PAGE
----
Cracks in soil, ice, coatings etc. tend to grow in a characteristic pattern that can be readily simulated. Slide the NSteps slider from small to large to see how the cracks progress from early beginning, then explore the effects of the other settings as you get a feel for what is going on. This is version 0.9 - previous versions had more artefacts.
When many systems such as soil or coatings transition from wet to dry, cracks can start to appear, with a familiar semi-regular shape. The general rules that control these shapes are well-known, but providing a convincing simulation is not so easy. Fortunately a relatively straightforward technique from Horgan and Young1 provides a reasonable simulation that allows you to change the key parameters that affect the crack pattern. A brief summary now follows. More technical details come at the end, after an excursion into the physics behind the cracking.
The algorithm goes in 3 stages. First, N0 cracks are made to start at random positions. For ease of programming, I have started them at the edges, but the end result is no different. Indeed, the number you choose (3, 4, 5 ...) also doesn't make much difference to the final result, so default to 3 or 4
These original cracks move along by length δl at each timestep. They move at an angle θ which varies randomly by a maximum of ±α (in radians). If a tip finds itself within a distance of less than b to another crack, it is attracted to that crack, changing angle so that it intercepts that crack at 90° - and terminates. The rate at which is changes is controlled by a. The effects of changing b and a aren't as dramatic as you might imagine. The cracks also terminate if they reach the edge of the square.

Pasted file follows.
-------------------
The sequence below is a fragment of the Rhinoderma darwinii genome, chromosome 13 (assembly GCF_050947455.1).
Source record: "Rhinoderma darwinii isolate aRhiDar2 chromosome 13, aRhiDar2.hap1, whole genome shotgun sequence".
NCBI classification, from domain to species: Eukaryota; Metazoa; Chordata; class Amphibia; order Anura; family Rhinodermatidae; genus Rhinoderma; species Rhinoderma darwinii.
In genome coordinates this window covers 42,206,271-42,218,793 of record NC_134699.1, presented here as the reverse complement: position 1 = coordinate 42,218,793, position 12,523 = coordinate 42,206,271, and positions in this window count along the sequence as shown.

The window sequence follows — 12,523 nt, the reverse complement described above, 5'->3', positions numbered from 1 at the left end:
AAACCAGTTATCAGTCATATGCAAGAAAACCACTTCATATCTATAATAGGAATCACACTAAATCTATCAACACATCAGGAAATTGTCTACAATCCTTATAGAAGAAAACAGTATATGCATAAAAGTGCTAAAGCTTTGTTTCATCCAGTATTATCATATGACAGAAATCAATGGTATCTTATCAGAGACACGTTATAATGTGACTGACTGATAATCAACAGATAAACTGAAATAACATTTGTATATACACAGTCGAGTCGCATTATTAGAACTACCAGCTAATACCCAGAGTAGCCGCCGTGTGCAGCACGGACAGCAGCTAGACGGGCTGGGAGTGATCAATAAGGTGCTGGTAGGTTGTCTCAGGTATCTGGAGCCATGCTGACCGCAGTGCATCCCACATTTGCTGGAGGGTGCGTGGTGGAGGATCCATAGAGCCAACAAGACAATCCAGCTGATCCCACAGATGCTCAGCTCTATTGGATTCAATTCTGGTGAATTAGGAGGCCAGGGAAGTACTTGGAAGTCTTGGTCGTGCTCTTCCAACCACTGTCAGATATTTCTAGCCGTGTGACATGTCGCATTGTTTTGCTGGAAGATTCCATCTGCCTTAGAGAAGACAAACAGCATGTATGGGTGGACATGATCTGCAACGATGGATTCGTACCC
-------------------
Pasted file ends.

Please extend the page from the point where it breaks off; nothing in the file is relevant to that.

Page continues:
Once the original cracks have finished, individual cracks appear at random from an existing crack - always starting at right angles and then following the same rules as before.
These secondary cracks keep appearing, one by one, till the the open areas meet a size controlled by A1. We then get to the final phase.
Cracks now appear at an edge that is closest to the centroid of whatever is the largest open area. It starts at right angles and continues as normal. The whole process finishes when the smallest open area is less than A2.
Not in the original algorithm is the possibility of cracks initiating in the middle of a void with a 120°, 3-way pattern.
As the mud or coating dries out, unless the whole material can readily flow to fill the voids created by the missing solvent, stresses appear. At some point these stresses are large enough to initiate a crack at some random point, perhaps triggered by a bubble or some other sort of pre-defect. If you imagine the stresses created by pulling on the left and right sides of the image, clearly the crack will move vertically, its direction shifting somewhat as your stresses are unlikely to remain exactly 50:50 left:right. So the crack movement is always normal to the stress field.
Now imagine your crack approaching another crack that happens also to be more-or-less vertical. The left-right stresses have already been relaxed by the opening of that crack, so the maximum remaining stresses are normal to the old crack. This means that your advancing crack will start turning towards the old crack and reach it at right angles, keeping the maximum stresses to the end.